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MINNEAPOLIS — Last May, as the Celtics churned through an Eastern Conference semifinal series against the Wizards, Jamal Crawford could tell that his close friend Isaiah Thomas needed a lift.

The Celtics’ All-Star point guard was just a few weeks removed from the death of his younger sister in a car crash, and a week removed from requiring major dental surgery after he’d been inadvertently struck in the face.

So with the series tied at two games, Crawford flew to Boston to surprise Thomas at Game 5, “and just tell him that I love him.”

Crawford, an 18-year NBA veteran now with the Timberwolves, had seen the bond between Thomas and the city of Boston blossom from afar, and now it was in front of him, and it was startling.


“I saw the genuine love he had for that city,” Crawford said Thursday, before his Timberwolves fell to the Celtics. “And, this is just me talking, not him, but I think it cut him pretty deep what happened [in the offseason]. He left his heart and soul on that floor for them.”

Thomas aggravated a hip injury in the next game, then hurt it once more in the conference finals against the Cavaliers. The labral tear would sideline him for the rest of the series, and much longer than that. In August, Thomas was traded to the Cavaliers in the deal that brought Kyrie Irving to Boston.

Thomas missed the first 36 games of this season because of his hip injury, and when he returned, it was clear that his form had abandoned him, at least temporarily. He was no longer able to blow past defenders the way he had during 2½ thrilling seasons in Boston, and he made a career-low 36.1 percent of his shots and 25.3 percent of his 3-pointers over 15 games with the Cavaliers.


The relationship among Thomas, Cavaliers coaches, and even Cleveland media seemed tempestuous, and it was difficult for Crawford to watch. Crawford was relieved to see Thomas traded to the Lakers Feb. 8.

“I just hadn’t seen anything like it, as far as someone who was that loved, with everything that came his way the last seven or eight months,” Crawford said. “I can’t remember anything like it.

“But I’m in the situation with him. I’m rolling with him, always, because he’s a brother before the NBA, and he’ll be a brother afterward.”

The two have known each other since Thomas started traveling from his home in Tacoma, Wash., as a child to watch Crawford’s high school games in Seattle. When Thomas was at South Kent Prep in western Connecticut and Crawford played for the Knicks, a homesick Thomas would take a one-hour train ride to Crawford’s house to spend weekends with him there. In recent years, Thomas and Crawford were groomsmen in each other’s weddings.

Crawford has been in touch with Thomas constantly during this tumultuous season, offering help however he can. Mostly, he tries to impart a message.

“Just to think big picture,” Crawford said. “Obviously, when you look at what you’re going through at the moment, it always feels like the worst thing. But it’s just a chapter in a long book. So sometimes you’ve just got to go through it to really weather that storm. I just try to have him keep it positive.”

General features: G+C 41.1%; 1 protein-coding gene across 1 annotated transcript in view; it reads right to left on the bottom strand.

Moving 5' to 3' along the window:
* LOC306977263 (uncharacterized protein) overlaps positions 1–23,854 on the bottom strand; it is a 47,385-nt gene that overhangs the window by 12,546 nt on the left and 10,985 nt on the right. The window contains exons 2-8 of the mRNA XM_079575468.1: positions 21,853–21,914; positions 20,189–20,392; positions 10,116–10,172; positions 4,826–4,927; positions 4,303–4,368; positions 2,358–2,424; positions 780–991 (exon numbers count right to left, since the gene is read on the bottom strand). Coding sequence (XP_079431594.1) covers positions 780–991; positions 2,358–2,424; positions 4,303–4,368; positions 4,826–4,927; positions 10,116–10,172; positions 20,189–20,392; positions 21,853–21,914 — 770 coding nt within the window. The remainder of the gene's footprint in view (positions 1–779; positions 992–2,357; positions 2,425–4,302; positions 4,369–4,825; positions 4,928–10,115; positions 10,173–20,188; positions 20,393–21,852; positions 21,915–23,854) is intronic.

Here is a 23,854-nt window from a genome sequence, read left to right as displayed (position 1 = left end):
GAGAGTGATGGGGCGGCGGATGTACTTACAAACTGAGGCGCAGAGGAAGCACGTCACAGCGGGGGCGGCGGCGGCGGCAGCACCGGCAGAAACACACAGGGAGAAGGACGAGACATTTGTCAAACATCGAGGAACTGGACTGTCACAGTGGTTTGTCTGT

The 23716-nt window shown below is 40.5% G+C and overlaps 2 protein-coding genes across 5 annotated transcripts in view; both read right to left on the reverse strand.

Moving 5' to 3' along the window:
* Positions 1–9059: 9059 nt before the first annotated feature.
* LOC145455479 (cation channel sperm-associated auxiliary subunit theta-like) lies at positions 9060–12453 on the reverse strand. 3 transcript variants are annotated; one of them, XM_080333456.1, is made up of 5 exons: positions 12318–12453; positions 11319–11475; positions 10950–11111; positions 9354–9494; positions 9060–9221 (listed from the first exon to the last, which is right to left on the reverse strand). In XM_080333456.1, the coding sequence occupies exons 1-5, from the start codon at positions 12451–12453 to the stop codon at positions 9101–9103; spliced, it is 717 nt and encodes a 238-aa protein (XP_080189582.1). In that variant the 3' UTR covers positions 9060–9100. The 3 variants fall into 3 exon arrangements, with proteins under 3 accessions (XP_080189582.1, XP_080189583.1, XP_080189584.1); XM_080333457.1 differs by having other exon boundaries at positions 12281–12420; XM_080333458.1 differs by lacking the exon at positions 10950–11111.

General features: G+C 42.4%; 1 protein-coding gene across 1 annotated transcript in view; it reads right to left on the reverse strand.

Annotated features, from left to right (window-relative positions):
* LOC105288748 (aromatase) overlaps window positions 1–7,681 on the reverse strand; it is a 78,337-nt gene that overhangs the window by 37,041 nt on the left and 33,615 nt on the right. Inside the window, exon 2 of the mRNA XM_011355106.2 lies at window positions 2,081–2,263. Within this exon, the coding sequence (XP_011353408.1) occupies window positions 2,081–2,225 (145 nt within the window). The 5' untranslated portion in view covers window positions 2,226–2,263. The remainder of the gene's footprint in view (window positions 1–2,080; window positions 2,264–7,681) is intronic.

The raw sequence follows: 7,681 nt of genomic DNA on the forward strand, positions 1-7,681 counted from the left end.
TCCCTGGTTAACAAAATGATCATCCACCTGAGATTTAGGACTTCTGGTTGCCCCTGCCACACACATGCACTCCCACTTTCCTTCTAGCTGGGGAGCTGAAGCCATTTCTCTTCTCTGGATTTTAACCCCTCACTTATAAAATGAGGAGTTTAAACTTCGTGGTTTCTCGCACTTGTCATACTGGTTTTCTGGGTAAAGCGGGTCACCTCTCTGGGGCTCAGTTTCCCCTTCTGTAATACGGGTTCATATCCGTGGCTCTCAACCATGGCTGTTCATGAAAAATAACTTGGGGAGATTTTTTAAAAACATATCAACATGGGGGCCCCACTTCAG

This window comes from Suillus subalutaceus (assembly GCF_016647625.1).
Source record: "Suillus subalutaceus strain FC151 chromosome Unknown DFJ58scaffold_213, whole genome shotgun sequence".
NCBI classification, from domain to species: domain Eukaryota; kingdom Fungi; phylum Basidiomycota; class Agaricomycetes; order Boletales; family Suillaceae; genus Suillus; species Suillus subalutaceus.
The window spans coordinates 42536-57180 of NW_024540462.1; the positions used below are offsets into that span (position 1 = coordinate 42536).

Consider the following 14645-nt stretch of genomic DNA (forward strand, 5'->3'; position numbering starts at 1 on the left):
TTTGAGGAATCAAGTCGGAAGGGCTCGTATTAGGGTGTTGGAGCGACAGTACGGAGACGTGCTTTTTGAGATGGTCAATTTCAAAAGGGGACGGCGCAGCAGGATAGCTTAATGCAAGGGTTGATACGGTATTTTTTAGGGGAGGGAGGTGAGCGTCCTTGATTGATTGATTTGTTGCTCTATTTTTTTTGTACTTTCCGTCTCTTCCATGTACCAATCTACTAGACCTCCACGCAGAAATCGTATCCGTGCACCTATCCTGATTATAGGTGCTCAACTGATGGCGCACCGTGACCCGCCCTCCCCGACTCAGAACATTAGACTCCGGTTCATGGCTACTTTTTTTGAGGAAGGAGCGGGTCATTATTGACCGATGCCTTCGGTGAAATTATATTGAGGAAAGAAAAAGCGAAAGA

Thomas and Crawford are both basketball lifers. They spoke recently about how rusty they get after going just a few days without playing the game.

“So imagine going as long as he did,” Crawford said. “I could tell he wasn’t himself, and he had to work to come back and be himself. And coming back from the injury he’d come back from, there were so many layers to it. He was not only coming back from an injury, he’s coming back to a different team, a team you’ve got to learn.”

Thomas has had a bit more success with the Lakers, even if his old burst has yet to return. He has settled into a reserve role backing up rookie point guard Lonzo Ball and went into friday’s game averaging 16.1 points and 5.5 assists per game while shooting 39.2 percent from the field and 33.3 percent on 3-pointers.

“I think it’s more his style, more playing fast, getting up and down, shooting a lot of threes and getting to the basket,” Crawford said. “That’s what Isaiah is. And I know he’s happy with the West Coast weather. We talked about that the other day.”

Last season at this time, Thomas was openly talking about how he would demand a maximum contract in free agency this summer. That hope has now vanished. And because the Lakers will miss the playoffs, Thomas has just 18 games left to show teams that he has rekindled at least some of the magic that made him so tantalizing last season.


“He still is a star,” Crawford said. “He’ll still have a bright future. It just sucks going through what he just went through. But I think things will turn for him.”

Adam Himmelsbach can be reached at adam.himmelsbach@globe.com. Follow him on Twitter @adamhimmelsbach.